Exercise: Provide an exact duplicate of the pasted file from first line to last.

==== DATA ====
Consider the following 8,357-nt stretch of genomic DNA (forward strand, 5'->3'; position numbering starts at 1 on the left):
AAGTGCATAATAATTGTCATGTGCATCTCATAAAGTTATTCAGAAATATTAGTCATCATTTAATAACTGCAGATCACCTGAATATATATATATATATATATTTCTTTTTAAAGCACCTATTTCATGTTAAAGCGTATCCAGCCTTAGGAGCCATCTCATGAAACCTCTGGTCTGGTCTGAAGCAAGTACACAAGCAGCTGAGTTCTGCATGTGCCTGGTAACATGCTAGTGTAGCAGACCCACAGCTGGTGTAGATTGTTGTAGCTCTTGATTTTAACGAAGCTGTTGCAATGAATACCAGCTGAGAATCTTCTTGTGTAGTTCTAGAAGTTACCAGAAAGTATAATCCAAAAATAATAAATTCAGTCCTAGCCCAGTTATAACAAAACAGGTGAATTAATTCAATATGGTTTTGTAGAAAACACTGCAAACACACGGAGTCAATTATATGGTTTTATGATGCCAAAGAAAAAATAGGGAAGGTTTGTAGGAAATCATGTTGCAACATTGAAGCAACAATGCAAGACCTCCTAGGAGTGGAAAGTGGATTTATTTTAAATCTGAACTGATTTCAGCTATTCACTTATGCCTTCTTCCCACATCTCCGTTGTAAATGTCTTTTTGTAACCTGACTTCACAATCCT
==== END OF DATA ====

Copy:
Consider the following 8,357-nt stretch of genomic DNA (forward strand, 5'->3'; position numbering starts at 1 on the left):
AAGTGCATAATAATTGTCATGTGCATCTCATAAAGTTATTCAGAAATATTAGTCATCATTTAATAACTGCAGATCACCTGAATATATATATATATATATATTTCTTTTTAAAGCACCTATTTCATGTTAAAGCGTATCCAGCCTTAGGAGCCATCTCATGAAACCTCTGGTCTGGTCTGAAGCAAGTACACAAGCAGCTGAGTTCTGCATGTGCCTGGTAACATGCTAGTGTAGCAGACCCACAGCTGGTGTAGATTGTTGTAGCTCTTGATTTTAACGAAGCTGTTGCAATGAATACCAGCTGAGAATCTTCTTGTGTAGTTCTAGAAGTTACCAGAAAGTATAATCCAAAAATAATAAATTCAGTCCTAGCCCAGTTATAACAAAACAGGTGAATTAATTCAATATGGTTTTGTAGAAAACACTGCAAACACACGGAGTCAATTATATGGTTTTATGATGCCAAAGAAAAAATAGGGAAGGTTTGTAGGAAATCATGTTGCAACATTGAAGCAACAATGCAAGACCTCCTAGGAGTGGAAAGTGGATTTATTTTAAATCTGAACTGATTTCAGCTATTCACTTATGCCTTCTTCCCACATCTCCGTTGTAAATGTCTTTTTGTAACCTGACTTCACAATCCT